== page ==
Direct measurements of sea level using tide gauges began in Amsterdam in 1700. Additional tide gauges began recording data in Liverpool, England in 1768 and in Stockholm, Sweden in 1774. These gauges suggest that a steady acceleration of sea rise of 0.01 mm per year squared began in the late 1700s, resulting in a rise in sea level of 2.4" (6 cm, 0.6 mm/yr) during the 19th century and 7.5" (19 cm, 1.9 mm/yr) during the 20th century (Jevrejeva et al., 2008). There is considerable uncertainty in just how much sea level rise has occurred over the past few centuries, though. Measuring global average sea level rise is a very tricky business. For starters, one must account for the tides, which depend on the positions of the Earth and Moon on a cycle that repeats itself once every 18.6 years. Tide gauges are scattered, with varying lengths of record. The data must be corrected since land is sinking in some regions, due to pumping of ground water, oil and gas extraction, and natural compaction of sediments. Also, the land is rising in other regions, such as Northern Europe, where it is rebounding from the lost weight of the melted glaciers that covered the region during the last Ice Age. Ocean currents, precipitation, and evaporation can cause a 20 inch (50 cm) difference in sea level in different portions of the ocean. As a result of all this uncertainty, the 1996 Intergovernmental Panel on Climate Change (IPCC) report gave a range of 4 - 10" (10 - 25 cm) for the observed sea level rise of the 20th century. The 2007 IPCC report narrowed this range a bit, to 5 - 9" (12 - 22 cm), or 1.2 - 2.2 mm/year. Rates of sea level rise are much higher in many regions. In the U.S., the highest rates of sea-level rise are along the Mississippi Delta region--over 10 mm/yr, or 1 inch/2.5 years (USGS, 2006). This large relative rise is due, in large part, to the fact that the land is sinking.


Figure 2. Absolute sea level rise between 1955 and 2003 as computed from tide gauges and satellite imagery data. The data has been corrected for the rising or sinking of land due to crustal motions or subsidence of the land, so the relative sea level rise along the coast will be different than this. The total rise (in inches) for the 48-year period is given in the top scale, and the rate in mm/year is given in the bottom scale. The regional sea level variations shown here resulted not only from the input of additional water from melting of glaciers and ice caps, but also from changes in ocean temperature and density, as well as changes in precipitation, ocean currents, and river discharge. Image credit: IPCC, 2007

Sea level rise over the past 15 years
According to the Intergovernmental Panel on Climate Change (IPCC) 2007 report, sea level accelerated from the 1.2 - 2.2 mm/yr observed during the 20th century to 3.1 mm/year during the period 1993 - 2003. These estimates come from high resolution measurements from satellite radar altimeters, which began in 1992. Tide gauges showed a similar level of sea level rise during that ten-year period. The IPCC attributed more than half of this rise (1.6 mm/yr) to the fact that the ocean expanded in size due to increased temperatures. Another 1.2 mm/yr rise came from melting of Greenland, West Antarctica, and other land-based ice, and about 10% of the rise was unaccounted for. However, during the period 2003 - 2008, sea level rise slowed to 2.5 mm/year, according to measurements of Earth's gravity from the GRACE satellites (Cazenave et al., 2008). This reduction in sea level rise probably occurred because ocean sea surface temperatures have not warmed since 2003 (Figure 3). The authors concluded that sea level rise due to ocean warming decreased more than a factor of five from 2003 - 2008, compared to 1993 - 2003, contributing only 0.3 mm/yr vs. the 1.6 mm/yr previously.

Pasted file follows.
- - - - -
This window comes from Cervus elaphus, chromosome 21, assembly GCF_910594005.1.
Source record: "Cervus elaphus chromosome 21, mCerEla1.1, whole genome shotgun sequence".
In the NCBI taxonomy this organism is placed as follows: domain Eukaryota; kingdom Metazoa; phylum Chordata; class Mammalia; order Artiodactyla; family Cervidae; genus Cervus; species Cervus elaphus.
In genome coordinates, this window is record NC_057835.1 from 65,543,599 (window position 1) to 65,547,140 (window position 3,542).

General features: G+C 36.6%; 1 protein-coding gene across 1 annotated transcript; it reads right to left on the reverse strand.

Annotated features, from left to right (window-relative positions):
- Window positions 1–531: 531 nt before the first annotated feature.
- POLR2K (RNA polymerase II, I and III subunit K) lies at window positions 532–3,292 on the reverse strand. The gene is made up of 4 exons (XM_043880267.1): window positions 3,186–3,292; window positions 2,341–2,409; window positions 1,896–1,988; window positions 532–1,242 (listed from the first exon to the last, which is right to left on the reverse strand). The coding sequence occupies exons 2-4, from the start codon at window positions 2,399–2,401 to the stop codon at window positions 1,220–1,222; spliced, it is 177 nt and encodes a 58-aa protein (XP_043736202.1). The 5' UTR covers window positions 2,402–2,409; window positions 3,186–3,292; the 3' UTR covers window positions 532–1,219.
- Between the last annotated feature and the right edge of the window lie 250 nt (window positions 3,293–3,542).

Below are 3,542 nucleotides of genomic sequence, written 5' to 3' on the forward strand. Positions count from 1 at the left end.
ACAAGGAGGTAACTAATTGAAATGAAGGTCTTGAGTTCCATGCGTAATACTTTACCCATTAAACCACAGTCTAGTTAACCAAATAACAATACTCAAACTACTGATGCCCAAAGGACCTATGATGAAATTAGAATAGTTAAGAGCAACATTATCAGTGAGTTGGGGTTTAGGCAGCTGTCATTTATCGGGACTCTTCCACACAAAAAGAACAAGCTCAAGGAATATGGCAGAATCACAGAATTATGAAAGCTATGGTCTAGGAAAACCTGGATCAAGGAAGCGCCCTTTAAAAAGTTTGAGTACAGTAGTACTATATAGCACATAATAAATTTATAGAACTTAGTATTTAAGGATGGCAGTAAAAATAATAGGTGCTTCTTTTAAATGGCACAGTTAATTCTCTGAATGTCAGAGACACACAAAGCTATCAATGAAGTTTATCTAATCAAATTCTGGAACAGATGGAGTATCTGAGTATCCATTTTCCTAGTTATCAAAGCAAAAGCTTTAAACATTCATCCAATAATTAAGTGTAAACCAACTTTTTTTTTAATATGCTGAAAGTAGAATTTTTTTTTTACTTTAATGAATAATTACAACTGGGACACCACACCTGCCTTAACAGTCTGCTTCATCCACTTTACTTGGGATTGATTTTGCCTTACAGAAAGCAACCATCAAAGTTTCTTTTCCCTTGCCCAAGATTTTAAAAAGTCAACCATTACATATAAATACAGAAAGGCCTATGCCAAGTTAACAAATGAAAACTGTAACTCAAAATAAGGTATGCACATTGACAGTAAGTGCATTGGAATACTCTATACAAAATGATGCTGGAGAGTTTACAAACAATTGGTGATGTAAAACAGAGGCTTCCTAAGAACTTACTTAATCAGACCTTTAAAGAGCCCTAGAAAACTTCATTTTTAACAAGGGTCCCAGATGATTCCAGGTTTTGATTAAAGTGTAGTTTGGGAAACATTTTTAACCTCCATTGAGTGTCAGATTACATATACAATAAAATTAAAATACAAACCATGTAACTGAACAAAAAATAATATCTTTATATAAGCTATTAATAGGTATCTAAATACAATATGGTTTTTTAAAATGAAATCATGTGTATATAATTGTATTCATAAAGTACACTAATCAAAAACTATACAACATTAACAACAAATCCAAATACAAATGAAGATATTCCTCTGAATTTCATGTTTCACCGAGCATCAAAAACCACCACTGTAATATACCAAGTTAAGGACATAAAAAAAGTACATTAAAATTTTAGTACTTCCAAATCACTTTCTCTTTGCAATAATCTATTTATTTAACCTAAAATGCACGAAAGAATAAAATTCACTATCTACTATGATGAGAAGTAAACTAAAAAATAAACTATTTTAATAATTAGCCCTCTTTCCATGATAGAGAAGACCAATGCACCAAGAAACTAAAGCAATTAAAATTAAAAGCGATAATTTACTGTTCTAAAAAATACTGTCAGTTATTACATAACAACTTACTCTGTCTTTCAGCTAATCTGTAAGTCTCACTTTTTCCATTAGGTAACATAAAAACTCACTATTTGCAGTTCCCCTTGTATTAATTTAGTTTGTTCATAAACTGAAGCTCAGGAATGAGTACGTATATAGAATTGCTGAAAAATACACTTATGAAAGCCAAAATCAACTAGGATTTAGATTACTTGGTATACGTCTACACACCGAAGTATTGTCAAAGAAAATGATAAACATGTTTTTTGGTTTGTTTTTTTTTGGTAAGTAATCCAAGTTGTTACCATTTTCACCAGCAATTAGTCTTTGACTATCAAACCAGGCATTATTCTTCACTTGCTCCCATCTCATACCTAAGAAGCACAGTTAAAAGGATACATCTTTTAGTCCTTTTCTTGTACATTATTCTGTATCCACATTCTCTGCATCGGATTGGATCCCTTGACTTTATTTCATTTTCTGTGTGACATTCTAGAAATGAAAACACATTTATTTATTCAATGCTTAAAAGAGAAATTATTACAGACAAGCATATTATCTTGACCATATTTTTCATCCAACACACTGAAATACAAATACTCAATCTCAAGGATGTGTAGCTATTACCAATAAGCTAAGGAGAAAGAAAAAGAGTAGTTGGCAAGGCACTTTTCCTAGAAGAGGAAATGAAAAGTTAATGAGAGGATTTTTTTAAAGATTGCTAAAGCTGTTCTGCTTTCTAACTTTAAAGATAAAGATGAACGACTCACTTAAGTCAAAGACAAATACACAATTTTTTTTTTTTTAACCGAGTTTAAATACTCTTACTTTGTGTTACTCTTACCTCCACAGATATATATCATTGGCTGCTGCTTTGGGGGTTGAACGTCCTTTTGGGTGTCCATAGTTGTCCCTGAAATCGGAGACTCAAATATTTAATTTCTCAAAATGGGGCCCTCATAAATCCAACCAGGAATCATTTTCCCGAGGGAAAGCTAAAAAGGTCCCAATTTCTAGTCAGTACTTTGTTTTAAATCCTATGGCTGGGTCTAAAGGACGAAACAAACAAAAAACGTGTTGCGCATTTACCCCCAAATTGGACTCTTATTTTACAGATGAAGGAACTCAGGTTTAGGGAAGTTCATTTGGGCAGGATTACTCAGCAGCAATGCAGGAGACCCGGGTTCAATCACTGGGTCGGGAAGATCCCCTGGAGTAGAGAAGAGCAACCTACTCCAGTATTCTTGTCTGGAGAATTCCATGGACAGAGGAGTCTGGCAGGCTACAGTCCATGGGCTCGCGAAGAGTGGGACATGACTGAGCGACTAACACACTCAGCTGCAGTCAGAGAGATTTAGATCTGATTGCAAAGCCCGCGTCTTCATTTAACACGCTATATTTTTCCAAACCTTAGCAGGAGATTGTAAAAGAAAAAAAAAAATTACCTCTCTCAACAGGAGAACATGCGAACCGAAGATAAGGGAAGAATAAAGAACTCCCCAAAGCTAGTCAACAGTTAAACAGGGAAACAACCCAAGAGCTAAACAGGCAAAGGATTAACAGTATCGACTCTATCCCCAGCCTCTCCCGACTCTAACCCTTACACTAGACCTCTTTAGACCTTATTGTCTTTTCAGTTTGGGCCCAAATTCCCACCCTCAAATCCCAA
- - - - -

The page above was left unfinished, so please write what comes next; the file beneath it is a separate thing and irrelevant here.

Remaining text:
Figure 3. Global average sea surface temperatures (SSTs) from 1990-2008. SSTs have not increased in the past seven years. Image credit: NASA/GISS.

For more information
The best source of information I found while compiling my sea level pages was the Coastal Sensitivity to Sea-Level Rise: A Focus on the Mid-Atlantic Region report by the U.S. Climate Science Program. It has a huge number of references to all the latest science being done on sea level rise.

References
Bard, E., et al., 1996, "Sea level record from Tahiti corals and the timing of deglacial meltwater discharge", Nature 382, pp241-244, doi:10.1038/382241a0.

Cazenave et al., 2008, "Sea level budget over 2003-2008: A reevaluation from satellite altimetry and Argo", Global and Planetary Change, 2008; DOI:10.1016/j.gloplacha.2008.10.004

Grinsted, A., J.C. Moore, and S. Jevrejeva, 2009, "Reconstructing sea level from paleo and projected temperatures 200 to 2100 AD", Climate Dynamics, DOI 10.1007/s00382-008-0507-2, 06 January 2009.